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Computer Forensics World :: View topic - Book Question
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Book Question

 
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LarryEDaniel
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Joined: Sep 30, 2008
Posts: 41
Location: Raleigh, NC

PostPosted: Wed Feb 04, 2009 12:57 am    Post subject: Book Question Reply with quote

I am going back and forth with a publisher on a new computer forensics book. The publisher thinks another technical book would have the best market.

While I can certainly write a technical book, there are a lot of them out there already.

I think that a book that teaches how to do computer forensics from the initial meeting with a client through going to court would be a better idea.

How to handle everything from counseling the attorney or client in the case through the analysis of the case through reporting, depositions and court testimony. How to analyse the work of the opposing expert, how to read warrants, what language to give attorneys for motions for evidence, contracts, etc.

Also, how to market your forensics consulting business, how to set pricing, how to write your CV, etc.

So my question is, if you could pick a topic for a book written just for you, what would you want to see?

Anything goes.
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DanHaynes
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Joined: Aug 07, 2008
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Location: Pittsburgh, PA

PostPosted: Wed Feb 04, 2009 3:06 pm    Post subject: Reply with quote

i am looking to learn everything from A-Z. i will complete my A.A.S. in Computer Forensics in may and have purchased the Encase study guide. it would be nice, as you mentioned, to have a book that explains some of the non-technical issues. i have learned tons in the classroom and from books but nothing on the things you mentioned and i would definitely but it.
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RobertR
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Joined: Jun 04, 2007
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Location: Arizona

PostPosted: Thu Feb 05, 2009 2:36 am    Post subject: Reply with quote

While there may be good arguments for the A to Z approach.. The problem is that no two cases will be alike... so the A to Z approach may only address a small portion of the total population of potential cases.

Technical is easy...... you can use the technical skills in any case situation... you use the appropriate skills to approach the situation... thats why most books address the technical aspects, their application is universal.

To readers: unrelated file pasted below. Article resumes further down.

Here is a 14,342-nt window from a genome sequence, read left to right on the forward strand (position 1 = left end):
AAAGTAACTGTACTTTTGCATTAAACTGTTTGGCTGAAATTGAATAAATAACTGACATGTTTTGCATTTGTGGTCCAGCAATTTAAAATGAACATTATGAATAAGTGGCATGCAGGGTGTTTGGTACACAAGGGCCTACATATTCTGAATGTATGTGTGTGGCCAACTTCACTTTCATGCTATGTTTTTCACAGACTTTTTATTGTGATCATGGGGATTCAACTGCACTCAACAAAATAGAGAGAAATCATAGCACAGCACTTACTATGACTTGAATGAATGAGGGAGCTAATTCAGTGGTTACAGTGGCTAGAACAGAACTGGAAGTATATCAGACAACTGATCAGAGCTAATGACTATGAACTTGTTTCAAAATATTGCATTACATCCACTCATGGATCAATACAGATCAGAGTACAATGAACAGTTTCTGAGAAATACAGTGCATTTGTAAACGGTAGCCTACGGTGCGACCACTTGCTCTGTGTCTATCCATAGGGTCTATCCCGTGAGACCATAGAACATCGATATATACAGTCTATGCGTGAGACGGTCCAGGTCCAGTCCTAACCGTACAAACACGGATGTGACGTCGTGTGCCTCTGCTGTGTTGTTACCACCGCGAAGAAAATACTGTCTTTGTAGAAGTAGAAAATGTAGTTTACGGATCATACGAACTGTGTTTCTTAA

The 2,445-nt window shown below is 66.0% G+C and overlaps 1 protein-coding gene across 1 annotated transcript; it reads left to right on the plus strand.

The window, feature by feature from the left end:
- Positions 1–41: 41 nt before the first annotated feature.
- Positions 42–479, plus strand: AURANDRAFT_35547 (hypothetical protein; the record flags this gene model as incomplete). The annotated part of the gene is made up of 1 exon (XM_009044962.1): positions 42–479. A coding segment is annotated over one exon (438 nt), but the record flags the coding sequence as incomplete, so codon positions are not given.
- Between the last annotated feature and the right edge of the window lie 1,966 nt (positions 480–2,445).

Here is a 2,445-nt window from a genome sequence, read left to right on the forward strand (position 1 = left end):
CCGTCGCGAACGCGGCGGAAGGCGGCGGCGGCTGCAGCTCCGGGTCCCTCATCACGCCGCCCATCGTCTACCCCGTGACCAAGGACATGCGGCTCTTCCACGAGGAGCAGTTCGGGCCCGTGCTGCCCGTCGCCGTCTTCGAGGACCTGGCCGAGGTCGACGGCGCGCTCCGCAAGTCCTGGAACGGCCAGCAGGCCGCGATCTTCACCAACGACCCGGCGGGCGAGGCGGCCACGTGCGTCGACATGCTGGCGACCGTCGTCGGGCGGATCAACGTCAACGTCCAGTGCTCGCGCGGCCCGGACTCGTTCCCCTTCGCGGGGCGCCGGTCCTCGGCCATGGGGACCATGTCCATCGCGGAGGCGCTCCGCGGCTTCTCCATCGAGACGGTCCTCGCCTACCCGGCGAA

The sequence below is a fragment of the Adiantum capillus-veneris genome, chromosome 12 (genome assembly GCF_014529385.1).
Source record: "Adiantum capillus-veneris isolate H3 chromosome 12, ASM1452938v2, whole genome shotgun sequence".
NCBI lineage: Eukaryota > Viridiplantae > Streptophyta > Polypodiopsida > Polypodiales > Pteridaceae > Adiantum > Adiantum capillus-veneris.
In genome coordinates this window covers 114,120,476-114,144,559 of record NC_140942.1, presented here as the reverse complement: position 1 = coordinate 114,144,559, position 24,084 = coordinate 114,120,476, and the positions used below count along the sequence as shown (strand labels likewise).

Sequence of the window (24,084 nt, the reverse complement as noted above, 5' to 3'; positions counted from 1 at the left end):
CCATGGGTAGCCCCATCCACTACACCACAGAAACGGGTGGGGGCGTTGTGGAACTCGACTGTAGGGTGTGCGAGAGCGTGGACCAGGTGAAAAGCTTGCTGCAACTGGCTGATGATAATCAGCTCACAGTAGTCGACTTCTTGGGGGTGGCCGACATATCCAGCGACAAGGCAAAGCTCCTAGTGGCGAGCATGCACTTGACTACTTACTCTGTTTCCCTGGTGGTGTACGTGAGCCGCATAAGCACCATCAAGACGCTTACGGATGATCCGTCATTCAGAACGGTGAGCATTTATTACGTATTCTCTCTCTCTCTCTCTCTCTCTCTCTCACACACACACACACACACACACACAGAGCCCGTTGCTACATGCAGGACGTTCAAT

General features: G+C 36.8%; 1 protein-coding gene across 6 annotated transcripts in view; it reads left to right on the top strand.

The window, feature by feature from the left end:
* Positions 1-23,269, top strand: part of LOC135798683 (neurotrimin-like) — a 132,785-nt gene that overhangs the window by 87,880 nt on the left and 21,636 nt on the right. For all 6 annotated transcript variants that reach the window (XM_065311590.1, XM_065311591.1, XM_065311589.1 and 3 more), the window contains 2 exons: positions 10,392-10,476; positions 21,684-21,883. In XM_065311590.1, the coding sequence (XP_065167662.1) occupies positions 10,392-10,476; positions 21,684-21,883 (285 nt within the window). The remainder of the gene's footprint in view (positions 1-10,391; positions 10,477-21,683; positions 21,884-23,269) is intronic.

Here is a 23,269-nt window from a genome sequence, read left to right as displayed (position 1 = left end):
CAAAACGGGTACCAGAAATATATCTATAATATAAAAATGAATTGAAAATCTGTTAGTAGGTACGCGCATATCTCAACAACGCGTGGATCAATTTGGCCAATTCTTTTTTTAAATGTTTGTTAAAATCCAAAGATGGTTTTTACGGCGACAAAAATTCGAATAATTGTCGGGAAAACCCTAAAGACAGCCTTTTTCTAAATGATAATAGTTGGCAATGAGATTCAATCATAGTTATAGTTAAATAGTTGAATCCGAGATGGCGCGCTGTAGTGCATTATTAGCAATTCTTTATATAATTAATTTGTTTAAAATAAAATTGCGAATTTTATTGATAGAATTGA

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LarryEDaniel
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Location: Raleigh, NC

PostPosted: Sat Feb 07, 2009 12:38 pm    Post subject: Reply with quote

I have decided I am gonig to do a book on the criminal defense side of computer forenics. That is one that is missing from the market and will be a great learning tool for anyone involved in digital forensics. Seeing how an expert goes about challenging the evidence from the other side.
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Chuzpah
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Joined: Mar 24, 2009
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Location: SoCal

PostPosted: Sat Apr 04, 2009 2:24 pm    Post subject: Reply with quote

Larry, I think this is a great idea. I own several computer forensic books and they start to overlap after a while, that is why I like to examine my books before a purchase. I would definitely like to see a more procedural book out there as well.

Good luck with the book project.
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Mike_F
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Joined: Apr 07, 2009
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PostPosted: Wed Apr 08, 2009 4:44 am    Post subject: Reply with quote

Hey Larry,

Something I've heard from many CF students over the years (both corporate and public) is the lack of published materials and instruction on providing testimony for computer forensic cases. It could be a very worthwhile chapter to include in your book.

Best of luck

As a side note, I enjoy your Blog

As a secondary side note, GO 'HEELS!
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farmerdude
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Joined: Jan 12, 2006
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PostPosted: Thu Apr 09, 2009 11:24 pm    Post subject: Reply with quote

There may not be quantity in data forensics and testimony, however a book I do recommend is:

A Guide to Forensic Testimony: The Art and Practice of Presenting Testimony As An Expert Technical Witness (Paperback)
# ISBN-10: 0201752794
# ISBN-13: 978-0201752793

An excellent book.


Cheers!

farmerdude


www . onlineforensictraining . com

www . forensicbootcd . com
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